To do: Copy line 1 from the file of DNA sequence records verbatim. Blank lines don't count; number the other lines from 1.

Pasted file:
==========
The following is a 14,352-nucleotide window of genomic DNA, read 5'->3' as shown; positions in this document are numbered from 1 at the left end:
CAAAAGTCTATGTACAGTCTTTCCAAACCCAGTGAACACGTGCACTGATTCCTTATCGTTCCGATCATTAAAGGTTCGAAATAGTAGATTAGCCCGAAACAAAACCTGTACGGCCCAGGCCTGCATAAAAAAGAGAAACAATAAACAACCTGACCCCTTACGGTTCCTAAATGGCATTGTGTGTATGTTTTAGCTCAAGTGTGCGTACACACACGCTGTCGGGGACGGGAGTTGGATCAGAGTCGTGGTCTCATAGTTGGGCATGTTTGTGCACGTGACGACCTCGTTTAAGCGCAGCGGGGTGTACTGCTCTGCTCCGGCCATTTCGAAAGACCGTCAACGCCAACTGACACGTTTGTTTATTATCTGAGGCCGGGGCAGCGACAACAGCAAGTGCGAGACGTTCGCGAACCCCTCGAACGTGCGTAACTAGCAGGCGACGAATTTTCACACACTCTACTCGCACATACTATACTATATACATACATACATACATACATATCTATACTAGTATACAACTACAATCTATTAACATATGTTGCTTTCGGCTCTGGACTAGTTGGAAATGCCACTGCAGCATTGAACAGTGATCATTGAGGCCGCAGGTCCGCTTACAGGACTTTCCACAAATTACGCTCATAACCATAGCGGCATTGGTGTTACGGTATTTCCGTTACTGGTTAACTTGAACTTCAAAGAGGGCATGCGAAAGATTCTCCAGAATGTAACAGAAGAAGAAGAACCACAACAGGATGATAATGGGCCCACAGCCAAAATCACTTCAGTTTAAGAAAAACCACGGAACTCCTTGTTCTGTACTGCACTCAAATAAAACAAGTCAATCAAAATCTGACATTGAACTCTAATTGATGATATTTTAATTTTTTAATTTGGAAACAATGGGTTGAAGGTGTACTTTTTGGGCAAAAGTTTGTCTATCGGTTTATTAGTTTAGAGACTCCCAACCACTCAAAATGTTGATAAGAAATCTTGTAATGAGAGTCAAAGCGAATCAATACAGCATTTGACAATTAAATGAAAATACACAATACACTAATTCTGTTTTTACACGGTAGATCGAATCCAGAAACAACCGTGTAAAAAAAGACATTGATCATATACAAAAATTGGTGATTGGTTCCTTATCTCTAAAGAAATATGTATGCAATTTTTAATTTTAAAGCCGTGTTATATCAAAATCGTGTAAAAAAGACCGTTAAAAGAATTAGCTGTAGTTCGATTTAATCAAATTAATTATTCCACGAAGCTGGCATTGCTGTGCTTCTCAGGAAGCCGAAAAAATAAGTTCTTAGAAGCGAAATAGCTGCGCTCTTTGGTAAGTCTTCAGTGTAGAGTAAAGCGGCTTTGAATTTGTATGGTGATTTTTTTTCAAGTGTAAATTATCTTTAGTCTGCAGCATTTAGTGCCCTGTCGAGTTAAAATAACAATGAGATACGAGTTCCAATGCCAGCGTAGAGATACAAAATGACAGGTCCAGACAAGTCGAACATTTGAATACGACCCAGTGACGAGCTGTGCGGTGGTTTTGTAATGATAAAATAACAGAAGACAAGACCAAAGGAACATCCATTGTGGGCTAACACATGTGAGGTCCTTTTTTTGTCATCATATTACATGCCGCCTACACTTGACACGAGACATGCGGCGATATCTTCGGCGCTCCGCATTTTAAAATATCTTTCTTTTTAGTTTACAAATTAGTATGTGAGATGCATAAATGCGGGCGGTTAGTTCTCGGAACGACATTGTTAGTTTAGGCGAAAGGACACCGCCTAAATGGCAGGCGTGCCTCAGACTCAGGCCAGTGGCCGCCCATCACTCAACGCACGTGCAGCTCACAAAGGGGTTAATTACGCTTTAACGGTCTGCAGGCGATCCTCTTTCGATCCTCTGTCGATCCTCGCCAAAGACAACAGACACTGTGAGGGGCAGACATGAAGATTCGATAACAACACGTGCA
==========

The following is a 14,352-nucleotide window of genomic DNA, read 5'->3' as shown; positions in this document are numbered from 1 at the left end: